Much like Krakoa, the strange man speaks in a language that none of the mutants can properly comprehend instinctively, and an unfortunate bit of miscommunication leads to young Cable attempting to blow the man up with a thermal grenade, which doesnâ€™t seem to hurt him when it goes off. What it does do, however, is send the pale man into a rage and give him reason to use his strange power to summon the daemons that lurk in the shadows of Arakko. Were it not for a bit of quick thinking on Rachelâ€™s part, thereâ€™s a solid chance that the summoner would have killed her and her family members, but by using her telepathy, sheâ€™s able to create a psychic bridge that allows them all to finally communicate with one another.
Just as quickly as the summoner was about to kill them all, he begins exchanging a few words with Cyclops about love of all thingsâ€”and when Cyclops asks if the summoner has any idea why Krakoa is on a crash course with Arakko, the summoner urges all the mutants to simply look up and watch whatâ€™s about to happen.
The big twist in this weekâ€™s X-Men was actually teased a while back in Powers of X #4, when weâ€™re given a glimpse into Krakoaâ€™s long-forgotten history and the story of how it was actually once part of a much larger landmass called Okkara. ItÂ was broken apart during a fight between Apocalypse and his First Horsemen, who were battling against an enemy wielding the Twilight Sword. In order to save the world, Apocalypse split Okkara in two, sealing his Hosemen and Arakko away into an interdimensional chasm thatâ€™s seemingly reopened in the present.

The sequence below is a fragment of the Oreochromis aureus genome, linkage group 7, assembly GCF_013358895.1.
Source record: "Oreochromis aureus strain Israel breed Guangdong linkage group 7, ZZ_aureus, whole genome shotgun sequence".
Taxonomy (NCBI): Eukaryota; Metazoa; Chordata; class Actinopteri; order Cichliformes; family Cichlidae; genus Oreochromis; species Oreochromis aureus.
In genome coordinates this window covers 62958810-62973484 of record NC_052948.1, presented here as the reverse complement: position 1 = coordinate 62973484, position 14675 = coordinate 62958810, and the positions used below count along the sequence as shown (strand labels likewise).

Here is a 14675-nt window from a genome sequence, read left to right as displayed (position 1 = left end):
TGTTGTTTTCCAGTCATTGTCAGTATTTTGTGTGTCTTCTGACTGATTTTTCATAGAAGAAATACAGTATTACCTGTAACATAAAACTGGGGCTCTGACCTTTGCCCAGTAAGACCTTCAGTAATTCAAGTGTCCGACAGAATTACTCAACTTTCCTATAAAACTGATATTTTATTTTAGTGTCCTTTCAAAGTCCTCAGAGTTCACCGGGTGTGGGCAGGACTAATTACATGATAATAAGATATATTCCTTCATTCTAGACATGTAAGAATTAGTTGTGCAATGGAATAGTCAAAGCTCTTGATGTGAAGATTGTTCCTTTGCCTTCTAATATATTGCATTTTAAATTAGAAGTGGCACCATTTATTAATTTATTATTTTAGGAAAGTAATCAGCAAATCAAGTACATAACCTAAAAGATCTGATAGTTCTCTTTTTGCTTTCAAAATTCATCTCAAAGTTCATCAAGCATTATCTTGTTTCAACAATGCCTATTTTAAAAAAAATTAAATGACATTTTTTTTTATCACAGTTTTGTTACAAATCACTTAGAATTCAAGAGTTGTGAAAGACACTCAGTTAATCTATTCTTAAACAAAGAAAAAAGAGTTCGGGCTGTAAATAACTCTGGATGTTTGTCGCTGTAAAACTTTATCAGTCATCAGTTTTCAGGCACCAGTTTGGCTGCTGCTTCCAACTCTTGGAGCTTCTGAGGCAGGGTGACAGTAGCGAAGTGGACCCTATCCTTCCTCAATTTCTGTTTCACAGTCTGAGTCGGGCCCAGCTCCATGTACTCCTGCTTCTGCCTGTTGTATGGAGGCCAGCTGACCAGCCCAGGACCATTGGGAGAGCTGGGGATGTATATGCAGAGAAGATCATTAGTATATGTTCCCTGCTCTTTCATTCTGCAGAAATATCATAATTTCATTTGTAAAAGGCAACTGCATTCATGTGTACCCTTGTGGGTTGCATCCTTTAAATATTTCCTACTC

With the two halves of the island now back in the same place, generally speaking, Krakoa wants to do what any lover who hadnâ€™t seen their partner in a few millennia would do: Itâ€™s coming over because it wants to, uh. Well. Have island sex and become whole again. The entire idea of two halves of a living island boning down in the ocean fits right into the overall weirdness thatâ€™s defined â€œDawn of X,â€ but in the end, thatâ€™s not whatâ€™s so fascinating about this particular issue.
With Arakko and Krakoa now reunited, the summoner makes quick work of familiarising himself with the larger island, and under the cover of night while the mutants sleep, he ventures off into the forest to rendezvous with Apocalypse, who knows more about him than anyone else living. What the X-Men donâ€™t realise about the summoner is that he himself isnâ€™t merely a magic user whoâ€™s been trapped on a nightmare island for as long as he can remember. Heâ€™s the son of Apocalypseâ€™s first War, and Apocalypse doesnâ€™t hesitate to tell the summoner that he intends to protect him the way he protects all of his children.
The fact that Apocalypse wasnâ€™t immediately forthcoming with the X-Men about who and what the summoner is suggests that the ancient blue mutantâ€™s plans for his pale descendant arenâ€™t anywhere near as altruistic as heâ€™s making them out to be. But unlike Scott Summers, Apocalypse has always been the kind of father figure who genuinely wants to play an active role in his childrenâ€™s lives. When he says he intends to save them all, you know he means it and then some, but what remains to be seen in the specific form his plans will takeâ€”and how heâ€™s definitely going to end up causing more harm than good by the time this story comes to a close.